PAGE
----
A unique and personal look at our links with the landscape around us. There is much to love contained with the pages, a mix of humour, memoir, a book on nature and there is a great deal of Devon folklore as well as cats! Illustrated through the book by Tom’s photographs while he was out walking the countryside and linocuts by his mother. So there is a real personal feel to the book.

416 Pages.


Alys Fowler

Hidden Nature by Alys Fowler (Hodder & Stoughton)

Written by award winning Guardian writer, Alys Fowler explore the canals and waterways of Birmingham via a Kyak. A book of real beauty where she explores and finds nature in places many would not expect. But this is now just a nature book, it is a personal journey of losing and finding and opening up. Nature as well as a personal journey.

240 Pages 

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Outskirts by John Grindrod (Sceptre)

 A social history of Britain’s green belt landscape. Conservationists and developers as well as politicians have come into conflict since the post wat years as more and more land is sought after. Hidden in the landscape that John explores are nuclear bunkers, landfill sites and on his journey meets those who fight for the protection of green belt land and those who seek to exploit it. This is a fascinating insight into today’s Britain and its social history.

368 Pages


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Islander by Patrick Barkham (Granta)

 Two large islands and 6,289 smaller islands. From island such as The Isle of Man to the Isles of Scillies to the much smaller islands that are uninhabited and deserted such as St Kilda. Patrick Barkham explores the islands that make up Britian and seeks their special uniqueness that are special places for wildlife and also for the people that live and make a living on these islands. From Nuns to Puffins Patrick explores and gives his own personal account. I reviewed Islander by Patrick Barkham in December 2017   Islander – A Review

368 Pages

Rosamund Young

The Secret Life of Cows by Rosamund Young (Faber & Faber)

Welcome to the very secret lives of cows. Many of us have stood and watched cows in a field but how many of us have often thought of who they actually are and what they get up to. This is a very special book about the private lives of cows. They don’t just spend their days chewing grass. Often they can be seen playing. A bestseller.

160 Pages.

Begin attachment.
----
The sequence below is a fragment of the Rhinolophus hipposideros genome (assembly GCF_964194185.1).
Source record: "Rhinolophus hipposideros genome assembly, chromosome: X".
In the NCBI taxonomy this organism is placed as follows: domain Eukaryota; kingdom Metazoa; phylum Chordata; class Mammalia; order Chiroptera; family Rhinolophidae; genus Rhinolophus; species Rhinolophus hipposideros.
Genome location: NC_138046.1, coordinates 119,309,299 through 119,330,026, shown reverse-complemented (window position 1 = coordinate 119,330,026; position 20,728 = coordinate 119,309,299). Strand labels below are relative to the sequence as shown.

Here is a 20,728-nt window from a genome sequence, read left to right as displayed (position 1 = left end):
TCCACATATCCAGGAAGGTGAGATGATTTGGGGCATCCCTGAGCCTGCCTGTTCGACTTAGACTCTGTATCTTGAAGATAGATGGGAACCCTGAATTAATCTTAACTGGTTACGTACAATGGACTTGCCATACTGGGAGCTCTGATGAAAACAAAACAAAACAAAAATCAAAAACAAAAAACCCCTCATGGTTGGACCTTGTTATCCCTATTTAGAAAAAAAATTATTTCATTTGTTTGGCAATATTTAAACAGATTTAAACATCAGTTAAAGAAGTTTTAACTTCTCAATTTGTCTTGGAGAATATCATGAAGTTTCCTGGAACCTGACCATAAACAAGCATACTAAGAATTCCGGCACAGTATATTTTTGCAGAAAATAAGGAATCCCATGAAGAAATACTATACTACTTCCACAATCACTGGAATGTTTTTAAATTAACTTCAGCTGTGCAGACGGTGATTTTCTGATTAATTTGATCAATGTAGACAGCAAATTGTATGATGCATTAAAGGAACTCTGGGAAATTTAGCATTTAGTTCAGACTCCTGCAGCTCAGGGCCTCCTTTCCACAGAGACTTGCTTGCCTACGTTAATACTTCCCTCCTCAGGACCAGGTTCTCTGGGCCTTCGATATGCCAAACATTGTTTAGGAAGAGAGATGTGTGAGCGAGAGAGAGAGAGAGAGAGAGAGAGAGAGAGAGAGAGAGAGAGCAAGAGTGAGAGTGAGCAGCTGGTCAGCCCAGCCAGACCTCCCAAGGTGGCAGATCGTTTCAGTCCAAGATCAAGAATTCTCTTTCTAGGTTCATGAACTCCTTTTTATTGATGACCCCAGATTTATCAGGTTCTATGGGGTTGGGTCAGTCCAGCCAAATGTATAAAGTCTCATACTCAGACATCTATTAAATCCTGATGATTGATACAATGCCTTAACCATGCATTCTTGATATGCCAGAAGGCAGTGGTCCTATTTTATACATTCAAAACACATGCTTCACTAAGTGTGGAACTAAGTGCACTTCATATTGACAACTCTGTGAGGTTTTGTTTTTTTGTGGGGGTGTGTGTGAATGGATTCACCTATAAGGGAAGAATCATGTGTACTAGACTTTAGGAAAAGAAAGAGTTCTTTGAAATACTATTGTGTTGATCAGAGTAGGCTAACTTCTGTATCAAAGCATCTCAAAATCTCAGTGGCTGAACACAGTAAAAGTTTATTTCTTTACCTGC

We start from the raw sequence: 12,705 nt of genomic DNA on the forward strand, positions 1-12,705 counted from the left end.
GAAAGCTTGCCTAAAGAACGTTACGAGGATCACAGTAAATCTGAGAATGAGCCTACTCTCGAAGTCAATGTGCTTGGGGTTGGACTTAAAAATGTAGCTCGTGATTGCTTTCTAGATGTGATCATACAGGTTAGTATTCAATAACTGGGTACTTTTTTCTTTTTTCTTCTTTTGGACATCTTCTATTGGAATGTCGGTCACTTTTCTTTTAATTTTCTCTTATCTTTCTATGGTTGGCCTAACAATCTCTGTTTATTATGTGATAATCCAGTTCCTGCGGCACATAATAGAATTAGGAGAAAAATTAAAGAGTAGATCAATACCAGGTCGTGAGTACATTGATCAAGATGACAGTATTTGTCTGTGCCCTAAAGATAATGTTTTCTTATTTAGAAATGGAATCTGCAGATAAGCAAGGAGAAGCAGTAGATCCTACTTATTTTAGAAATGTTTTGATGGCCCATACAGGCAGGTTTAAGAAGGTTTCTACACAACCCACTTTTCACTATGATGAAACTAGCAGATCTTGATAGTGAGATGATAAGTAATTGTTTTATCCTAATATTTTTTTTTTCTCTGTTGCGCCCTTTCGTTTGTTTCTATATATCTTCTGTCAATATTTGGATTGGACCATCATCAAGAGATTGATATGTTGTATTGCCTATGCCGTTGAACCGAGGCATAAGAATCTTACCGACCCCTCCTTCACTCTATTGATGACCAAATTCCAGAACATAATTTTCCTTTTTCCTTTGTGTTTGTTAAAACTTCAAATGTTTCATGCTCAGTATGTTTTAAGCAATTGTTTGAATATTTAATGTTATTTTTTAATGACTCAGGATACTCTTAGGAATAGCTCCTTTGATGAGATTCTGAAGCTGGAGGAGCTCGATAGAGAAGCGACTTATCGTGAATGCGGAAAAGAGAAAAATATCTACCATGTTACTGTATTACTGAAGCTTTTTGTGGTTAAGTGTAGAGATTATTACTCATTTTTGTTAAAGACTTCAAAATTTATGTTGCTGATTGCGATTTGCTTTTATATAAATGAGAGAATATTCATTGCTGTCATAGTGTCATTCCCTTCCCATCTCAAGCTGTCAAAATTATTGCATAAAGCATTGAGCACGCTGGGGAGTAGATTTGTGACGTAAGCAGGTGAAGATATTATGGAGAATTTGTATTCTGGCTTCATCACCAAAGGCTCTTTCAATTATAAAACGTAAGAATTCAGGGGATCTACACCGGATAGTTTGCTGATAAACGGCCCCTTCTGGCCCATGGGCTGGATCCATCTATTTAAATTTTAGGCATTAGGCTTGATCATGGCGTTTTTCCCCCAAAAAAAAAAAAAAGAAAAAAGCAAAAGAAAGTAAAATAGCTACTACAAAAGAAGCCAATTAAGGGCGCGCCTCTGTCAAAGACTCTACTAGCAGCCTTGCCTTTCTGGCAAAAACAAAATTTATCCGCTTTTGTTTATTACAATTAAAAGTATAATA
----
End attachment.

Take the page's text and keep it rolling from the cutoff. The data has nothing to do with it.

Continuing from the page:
Dr Miriam Darlington

Owl Sense by Miriam Darlington (Guardian Faber Publishing)

 Owls have been a favourite with people for seemingly forever. Seen as birds of wisdom and also doom. The author with her son Benji explores the UK seeking and finding every British Owl species. But it does not end there. She then seeks to see every European Owl species. This is a story of her travels and sometimes elusive Owl species. During the time of writing the book her son succumbs to a disabling illness so her quest is mixed with Owls and seeking a cure for her son. This is a remarkable personal quest and her journey takes her from the UK to the frozen landscapes of the borders with the arctic.

352 Pages.

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The Dun Cow Rib by John Lister-Kaye (Canongate)

 I have long been a fan of John Lister-Kayes writing since Song of the Rolling Earth was published in 2003. With his latest book that has made the longlist this is his memoir of growing up and finding that the natural world was about to become his life. From finding nature to founding the Aigas Field Centre in the Highlands, this is John’s memoir to this countries natural landscape and heritage.

368 Pages


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The Last Wilderness by Neil Ansell – Tinder Press

 Alone with nature in some of the remote parts of Britain. This is Neil’s personal account of time in solitude. A time spent as one with the natural world at a time when he was losing his hearing the sound and birdsong slowly are lost to him. A captivating memoir.

320 Pages.


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The Salt Path by Raynor Winn (Michael Joseph)

This is the true story of a couple who lost everything just days after learning that her husband was terminally ill. Everything they have worked so hard for is gone. With little time left they set about walking the entire 630 miles of the SW Costal Path. Coming to terms with what they have lost and what is to come, this is a deeply honest and life-affirming account of a couple and a journey. Nature has the power to cure and with every moment on their walk around the coastline they find beauty in the land, sea and sky.